NORRIS: The purple loosestrife is not likely to take over my yard, the soil is not right, but what happens is the birds eat the seeds, then spread them beyond my yard. And that poses a danger to natural wetlands, places like the Chesapeake watershed and the woods near my home.

CAPRIOGLIO: Basically, it becomes a complete monoculture. It's only purple loosestrife, as far as the eye can see in its preferred environment. It likes wet environments. And any of the other native grasses that would be there that provide food and shelter for the animals that live in that environment are displaced.

NORRIS: It's like kudzu?

CAPRIOGLIO: Yeah, yeah. Kudzu was a very famous example of a plant that was deliberately introduced. They thought that it would be a good thing, and it's become the bane of southern gardens.

NORRIS: I have to make a decision, not the decision I was really prepared to make in front of a guest, two producers with microphones, an intern snapping away with his camera, and a couple of million people listening in.

CAPRIOGLIO: It's difficult because, you know, when we're talking about protecting the environment, we think that the environment is some place far away and exotic. Oh, it's the rainforests and we need to save the rainforests. But we all have our own little piece of Earth that we need to pay attention to. In addition to enjoying it, we also have a responsibility to care for it properly.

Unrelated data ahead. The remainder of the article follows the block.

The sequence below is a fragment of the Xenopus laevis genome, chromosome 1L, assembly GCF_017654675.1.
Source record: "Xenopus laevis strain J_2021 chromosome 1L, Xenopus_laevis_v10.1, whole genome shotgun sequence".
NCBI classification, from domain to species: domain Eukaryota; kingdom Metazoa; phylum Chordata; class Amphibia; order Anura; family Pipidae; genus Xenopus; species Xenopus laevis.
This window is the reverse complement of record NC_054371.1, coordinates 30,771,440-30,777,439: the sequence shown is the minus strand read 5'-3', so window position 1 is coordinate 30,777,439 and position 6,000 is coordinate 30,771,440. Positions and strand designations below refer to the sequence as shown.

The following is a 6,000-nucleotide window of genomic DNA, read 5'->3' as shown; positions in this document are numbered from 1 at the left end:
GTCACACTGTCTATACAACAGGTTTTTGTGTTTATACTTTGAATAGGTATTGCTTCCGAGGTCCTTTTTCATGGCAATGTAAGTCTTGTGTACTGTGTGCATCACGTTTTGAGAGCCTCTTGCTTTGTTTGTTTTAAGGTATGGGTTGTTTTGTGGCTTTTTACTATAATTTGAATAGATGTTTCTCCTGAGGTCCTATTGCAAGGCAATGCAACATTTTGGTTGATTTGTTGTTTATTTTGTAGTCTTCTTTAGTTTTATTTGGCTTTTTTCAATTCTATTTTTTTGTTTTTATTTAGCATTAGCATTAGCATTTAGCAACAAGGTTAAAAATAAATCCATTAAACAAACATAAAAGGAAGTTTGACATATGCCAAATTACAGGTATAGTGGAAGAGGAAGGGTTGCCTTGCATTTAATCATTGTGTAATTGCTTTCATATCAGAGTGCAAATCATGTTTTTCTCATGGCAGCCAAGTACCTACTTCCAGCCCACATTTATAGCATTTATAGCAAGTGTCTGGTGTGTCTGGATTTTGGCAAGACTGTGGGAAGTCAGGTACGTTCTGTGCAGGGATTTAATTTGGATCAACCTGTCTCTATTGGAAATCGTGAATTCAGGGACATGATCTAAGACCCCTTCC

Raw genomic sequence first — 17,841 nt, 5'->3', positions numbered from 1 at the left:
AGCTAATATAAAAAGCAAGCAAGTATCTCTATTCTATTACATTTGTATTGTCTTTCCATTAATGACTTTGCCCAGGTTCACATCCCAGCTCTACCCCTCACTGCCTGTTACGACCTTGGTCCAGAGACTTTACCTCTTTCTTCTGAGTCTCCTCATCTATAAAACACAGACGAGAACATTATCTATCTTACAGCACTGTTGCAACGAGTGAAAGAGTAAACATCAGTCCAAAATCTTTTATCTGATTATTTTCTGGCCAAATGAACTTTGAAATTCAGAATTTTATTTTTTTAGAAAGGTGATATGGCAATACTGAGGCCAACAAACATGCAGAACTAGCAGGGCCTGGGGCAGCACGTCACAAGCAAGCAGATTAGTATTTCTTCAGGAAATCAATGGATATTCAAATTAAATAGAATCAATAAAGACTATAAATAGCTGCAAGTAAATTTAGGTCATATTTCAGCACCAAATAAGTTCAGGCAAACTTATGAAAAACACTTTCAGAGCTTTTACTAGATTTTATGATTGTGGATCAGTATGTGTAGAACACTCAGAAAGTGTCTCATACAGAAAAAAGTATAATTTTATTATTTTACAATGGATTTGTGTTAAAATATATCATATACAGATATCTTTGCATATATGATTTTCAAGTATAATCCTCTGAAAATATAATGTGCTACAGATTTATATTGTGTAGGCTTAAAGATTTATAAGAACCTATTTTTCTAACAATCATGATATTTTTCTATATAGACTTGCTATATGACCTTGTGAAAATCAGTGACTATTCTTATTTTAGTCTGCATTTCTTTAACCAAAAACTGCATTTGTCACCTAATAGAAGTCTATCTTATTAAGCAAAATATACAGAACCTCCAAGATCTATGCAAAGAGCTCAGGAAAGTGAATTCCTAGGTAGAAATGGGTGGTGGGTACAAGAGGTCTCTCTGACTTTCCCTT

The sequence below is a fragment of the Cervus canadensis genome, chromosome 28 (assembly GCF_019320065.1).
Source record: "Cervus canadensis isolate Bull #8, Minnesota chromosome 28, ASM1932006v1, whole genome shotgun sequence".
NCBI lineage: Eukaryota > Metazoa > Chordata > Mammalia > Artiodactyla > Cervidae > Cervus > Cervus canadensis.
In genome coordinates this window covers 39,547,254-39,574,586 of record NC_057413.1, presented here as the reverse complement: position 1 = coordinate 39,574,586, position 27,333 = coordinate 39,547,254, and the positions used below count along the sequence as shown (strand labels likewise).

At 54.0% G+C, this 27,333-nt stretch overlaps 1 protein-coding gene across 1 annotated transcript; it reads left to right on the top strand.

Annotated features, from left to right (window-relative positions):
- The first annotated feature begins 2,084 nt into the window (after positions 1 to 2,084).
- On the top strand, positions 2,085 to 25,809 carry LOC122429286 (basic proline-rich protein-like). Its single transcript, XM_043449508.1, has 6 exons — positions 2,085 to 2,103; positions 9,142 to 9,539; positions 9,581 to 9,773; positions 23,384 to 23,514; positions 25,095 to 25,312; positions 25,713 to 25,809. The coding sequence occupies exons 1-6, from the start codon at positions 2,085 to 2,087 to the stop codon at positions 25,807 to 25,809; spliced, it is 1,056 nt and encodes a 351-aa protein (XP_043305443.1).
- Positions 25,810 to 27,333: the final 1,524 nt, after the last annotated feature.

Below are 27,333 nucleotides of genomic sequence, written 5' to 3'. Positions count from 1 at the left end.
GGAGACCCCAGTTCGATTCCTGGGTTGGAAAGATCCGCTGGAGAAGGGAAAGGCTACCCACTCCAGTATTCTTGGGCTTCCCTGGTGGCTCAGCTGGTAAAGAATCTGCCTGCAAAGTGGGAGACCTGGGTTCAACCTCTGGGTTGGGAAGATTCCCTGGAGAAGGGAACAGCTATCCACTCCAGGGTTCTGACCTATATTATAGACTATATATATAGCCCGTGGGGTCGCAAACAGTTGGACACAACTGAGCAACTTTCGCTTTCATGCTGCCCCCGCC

NORRIS: So with this purple loosestrife, what do I have to do? What do I have to think about doing?

CAPRIOGLIO: You have to rethink it - of it as a weed. If you pull it out, you have to pull it out carefully trying to take out all of the roots. Bag it up in a plastic bag. Don't put it out with all of the other organic trash that's...

NORRIS: If I did, (unintelligible).

(SOUNDBITE OF LAUGHTER)

CAPRIOGLIO: Well, you don't want those seeds to then go to the county compost pile and then invade somebody else's garden.

NORRIS: So we'd have to take all of this out.

CAPRIOGLIO: As best as you can, yes.

NORRIS: Before you run to your computers to pound out angry e-mails, dig this.

CAPRIOGLIO: Oh, boy.

(SOUNDBITE OF LAUGHTER)

NORRIS: It wasn't easy, but I did take Lisa's advice. And we got to work.

I hear this little voice inside my head saying, do the right thing, do the right thing.

(SOUNDBITE OF LAUGHTER)

CAPRIOGLIO: You'll improve your environmental karma.

NORRIS: Okay, if you say so.

(SOUNDBITE OF LAUGHTER)

NORRIS: Lisa Caprioglio is a professional gardener in the Washington, D.C. area. We'll have more advice from the garden in coming weeks.

I bet I'm not the only one with a savoir view or a save-the-Earth dilemma. If you want to find out what dangers lurk in your backyard, we invite you to invade our Web site, npr.org. There, you'll find a regional list of invasive plants.

(SOUNDBITE OF MUSIC)

NORRIS: You're listening to ALL THINGS CONSIDERED from NPR News.